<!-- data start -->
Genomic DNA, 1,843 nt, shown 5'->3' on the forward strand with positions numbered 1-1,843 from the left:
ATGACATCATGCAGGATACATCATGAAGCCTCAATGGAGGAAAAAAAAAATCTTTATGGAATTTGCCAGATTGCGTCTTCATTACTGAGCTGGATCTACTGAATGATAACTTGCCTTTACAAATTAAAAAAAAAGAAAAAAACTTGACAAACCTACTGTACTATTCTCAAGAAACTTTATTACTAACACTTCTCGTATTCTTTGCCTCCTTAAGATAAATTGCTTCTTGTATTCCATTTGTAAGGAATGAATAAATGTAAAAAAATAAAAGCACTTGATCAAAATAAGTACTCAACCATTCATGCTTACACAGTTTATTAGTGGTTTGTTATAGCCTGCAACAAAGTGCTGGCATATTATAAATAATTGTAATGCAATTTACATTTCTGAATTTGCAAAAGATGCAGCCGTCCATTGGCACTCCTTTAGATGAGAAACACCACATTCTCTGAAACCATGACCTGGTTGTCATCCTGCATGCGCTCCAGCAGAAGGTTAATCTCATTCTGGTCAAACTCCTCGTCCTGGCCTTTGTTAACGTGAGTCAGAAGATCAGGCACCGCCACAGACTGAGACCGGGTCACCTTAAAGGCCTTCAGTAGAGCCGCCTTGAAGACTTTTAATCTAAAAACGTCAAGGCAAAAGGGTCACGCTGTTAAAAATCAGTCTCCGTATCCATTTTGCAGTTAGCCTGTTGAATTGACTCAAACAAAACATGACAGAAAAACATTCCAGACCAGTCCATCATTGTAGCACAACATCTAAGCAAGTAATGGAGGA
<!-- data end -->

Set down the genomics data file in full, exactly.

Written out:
Genomic DNA, 1,843 nt, shown 5'->3' on the forward strand with positions numbered 1-1,843 from the left:
ATGACATCATGCAGGATACATCATGAAGCCTCAATGGAGGAAAAAAAAAATCTTTATGGAATTTGCCAGATTGCGTCTTCATTACTGAGCTGGATCTACTGAATGATAACTTGCCTTTACAAATTAAAAAAAAAGAAAAAAACTTGACAAACCTACTGTACTATTCTCAAGAAACTTTATTACTAACACTTCTCGTATTCTTTGCCTCCTTAAGATAAATTGCTTCTTGTATTCCATTTGTAAGGAATGAATAAATGTAAAAAAATAAAAGCACTTGATCAAAATAAGTACTCAACCATTCATGCTTACACAGTTTATTAGTGGTTTGTTATAGCCTGCAACAAAGTGCTGGCATATTATAAATAATTGTAATGCAATTTACATTTCTGAATTTGCAAAAGATGCAGCCGTCCATTGGCACTCCTTTAGATGAGAAACACCACATTCTCTGAAACCATGACCTGGTTGTCATCCTGCATGCGCTCCAGCAGAAGGTTAATCTCATTCTGGTCAAACTCCTCGTCCTGGCCTTTGTTAACGTGAGTCAGAAGATCAGGCACCGCCACAGACTGAGACCGGGTCACCTTAAAGGCCTTCAGTAGAGCCGCCTTGAAGACTTTTAATCTAAAAACGTCAAGGCAAAAGGGTCACGCTGTTAAAAATCAGTCTCCGTATCCATTTTGCAGTTAGCCTGTTGAATTGACTCAAACAAAACATGACAGAAAAACATTCCAGACCAGTCCATCATTGTAGCACAACATCTAAGCAAGTAATGGAGGA